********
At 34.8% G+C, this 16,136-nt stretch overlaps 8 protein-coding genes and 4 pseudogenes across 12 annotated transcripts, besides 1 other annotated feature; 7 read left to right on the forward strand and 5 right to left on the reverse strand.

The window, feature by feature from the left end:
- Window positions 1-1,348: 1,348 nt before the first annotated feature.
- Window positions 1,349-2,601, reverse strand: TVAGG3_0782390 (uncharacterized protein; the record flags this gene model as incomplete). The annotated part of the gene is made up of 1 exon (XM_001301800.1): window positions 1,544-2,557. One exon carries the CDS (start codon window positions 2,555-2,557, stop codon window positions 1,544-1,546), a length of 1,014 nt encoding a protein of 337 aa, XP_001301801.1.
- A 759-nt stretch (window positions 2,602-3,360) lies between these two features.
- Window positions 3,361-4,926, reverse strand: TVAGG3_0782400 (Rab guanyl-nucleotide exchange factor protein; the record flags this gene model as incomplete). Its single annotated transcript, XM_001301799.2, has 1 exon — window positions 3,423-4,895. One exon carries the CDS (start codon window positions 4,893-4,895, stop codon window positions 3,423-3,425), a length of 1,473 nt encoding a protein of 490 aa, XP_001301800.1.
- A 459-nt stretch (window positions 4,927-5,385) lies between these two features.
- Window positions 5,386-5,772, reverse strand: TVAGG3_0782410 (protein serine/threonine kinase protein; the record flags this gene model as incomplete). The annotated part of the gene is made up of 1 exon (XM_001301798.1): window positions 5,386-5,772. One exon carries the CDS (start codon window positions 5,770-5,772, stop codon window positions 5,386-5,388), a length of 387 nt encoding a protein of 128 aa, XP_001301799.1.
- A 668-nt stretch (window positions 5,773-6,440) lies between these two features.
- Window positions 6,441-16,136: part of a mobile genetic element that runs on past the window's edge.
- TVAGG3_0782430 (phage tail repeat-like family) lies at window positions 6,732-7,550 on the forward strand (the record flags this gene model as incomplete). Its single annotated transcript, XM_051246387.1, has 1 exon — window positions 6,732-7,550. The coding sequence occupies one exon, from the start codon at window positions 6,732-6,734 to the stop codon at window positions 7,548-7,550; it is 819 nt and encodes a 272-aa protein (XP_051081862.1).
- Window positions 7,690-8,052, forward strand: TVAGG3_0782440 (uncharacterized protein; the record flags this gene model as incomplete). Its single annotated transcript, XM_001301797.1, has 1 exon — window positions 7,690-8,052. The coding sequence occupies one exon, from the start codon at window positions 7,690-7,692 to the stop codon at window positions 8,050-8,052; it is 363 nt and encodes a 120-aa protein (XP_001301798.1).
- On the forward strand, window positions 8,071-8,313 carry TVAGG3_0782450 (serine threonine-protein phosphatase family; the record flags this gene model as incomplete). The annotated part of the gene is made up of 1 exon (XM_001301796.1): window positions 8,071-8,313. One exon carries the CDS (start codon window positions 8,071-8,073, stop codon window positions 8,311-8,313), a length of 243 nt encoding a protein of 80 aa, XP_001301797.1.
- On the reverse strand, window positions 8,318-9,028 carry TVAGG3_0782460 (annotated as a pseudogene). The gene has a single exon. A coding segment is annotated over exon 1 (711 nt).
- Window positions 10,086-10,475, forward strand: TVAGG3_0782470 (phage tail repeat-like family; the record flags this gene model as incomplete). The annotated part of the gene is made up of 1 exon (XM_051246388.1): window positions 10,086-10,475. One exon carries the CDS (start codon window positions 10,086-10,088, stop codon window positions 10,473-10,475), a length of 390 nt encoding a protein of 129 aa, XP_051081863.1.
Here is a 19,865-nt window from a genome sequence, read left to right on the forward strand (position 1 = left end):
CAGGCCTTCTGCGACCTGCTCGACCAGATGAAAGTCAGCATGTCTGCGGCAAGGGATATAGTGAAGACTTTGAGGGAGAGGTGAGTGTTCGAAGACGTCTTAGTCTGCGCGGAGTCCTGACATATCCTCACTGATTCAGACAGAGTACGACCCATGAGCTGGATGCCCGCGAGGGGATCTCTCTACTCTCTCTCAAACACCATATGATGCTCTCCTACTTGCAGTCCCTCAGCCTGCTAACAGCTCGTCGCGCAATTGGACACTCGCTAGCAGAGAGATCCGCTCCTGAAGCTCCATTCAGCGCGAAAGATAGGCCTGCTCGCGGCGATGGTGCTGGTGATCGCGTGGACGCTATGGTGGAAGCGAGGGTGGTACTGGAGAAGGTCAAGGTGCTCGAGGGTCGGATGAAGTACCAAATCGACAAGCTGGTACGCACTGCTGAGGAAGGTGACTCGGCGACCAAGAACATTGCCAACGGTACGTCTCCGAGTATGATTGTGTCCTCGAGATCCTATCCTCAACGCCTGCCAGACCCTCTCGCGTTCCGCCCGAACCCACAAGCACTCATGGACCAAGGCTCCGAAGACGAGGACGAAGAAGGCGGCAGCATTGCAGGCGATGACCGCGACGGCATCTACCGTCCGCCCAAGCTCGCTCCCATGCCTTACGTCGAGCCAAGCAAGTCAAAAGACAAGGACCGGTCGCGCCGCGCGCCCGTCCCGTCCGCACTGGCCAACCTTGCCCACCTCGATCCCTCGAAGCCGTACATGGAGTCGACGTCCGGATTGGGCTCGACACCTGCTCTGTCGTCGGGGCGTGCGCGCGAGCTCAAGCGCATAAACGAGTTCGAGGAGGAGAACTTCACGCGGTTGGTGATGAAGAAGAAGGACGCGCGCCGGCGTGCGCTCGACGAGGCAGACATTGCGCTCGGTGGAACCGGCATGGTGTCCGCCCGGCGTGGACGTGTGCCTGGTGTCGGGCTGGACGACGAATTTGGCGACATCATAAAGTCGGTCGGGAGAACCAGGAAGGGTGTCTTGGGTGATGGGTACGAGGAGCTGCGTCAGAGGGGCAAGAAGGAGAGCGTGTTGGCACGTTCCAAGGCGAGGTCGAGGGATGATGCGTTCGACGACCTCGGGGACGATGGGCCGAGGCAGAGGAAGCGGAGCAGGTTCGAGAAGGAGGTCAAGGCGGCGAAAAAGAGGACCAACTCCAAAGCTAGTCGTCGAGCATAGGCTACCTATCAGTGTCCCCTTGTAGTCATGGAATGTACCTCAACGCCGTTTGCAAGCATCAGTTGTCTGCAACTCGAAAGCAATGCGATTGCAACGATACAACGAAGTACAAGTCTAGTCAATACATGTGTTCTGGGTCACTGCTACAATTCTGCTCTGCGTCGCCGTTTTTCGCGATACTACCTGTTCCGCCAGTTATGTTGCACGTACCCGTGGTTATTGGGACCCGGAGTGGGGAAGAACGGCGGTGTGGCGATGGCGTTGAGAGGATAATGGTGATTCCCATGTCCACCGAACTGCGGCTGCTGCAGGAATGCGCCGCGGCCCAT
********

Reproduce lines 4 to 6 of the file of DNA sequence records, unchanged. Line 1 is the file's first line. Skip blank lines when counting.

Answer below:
- Window positions 1,349-2,601, reverse strand: TVAGG3_0782390 (uncharacterized protein; the record flags this gene model as incomplete). The annotated part of the gene is made up of 1 exon (XM_001301800.1): window positions 1,544-2,557. One exon carries the CDS (start codon window positions 2,555-2,557, stop codon window positions 1,544-1,546), a length of 1,014 nt encoding a protein of 337 aa, XP_001301801.1.
- A 759-nt stretch (window positions 2,602-3,360) lies between these two features.
- Window positions 3,361-4,926, reverse strand: TVAGG3_0782400 (Rab guanyl-nucleotide exchange factor protein; the record flags this gene model as incomplete). Its single annotated transcript, XM_001301799.2, has 1 exon — window positions 3,423-4,895. One exon carries the CDS (start codon window positions 4,893-4,895, stop codon window positions 3,423-3,425), a length of 1,473 nt encoding a protein of 490 aa, XP_001301800.1.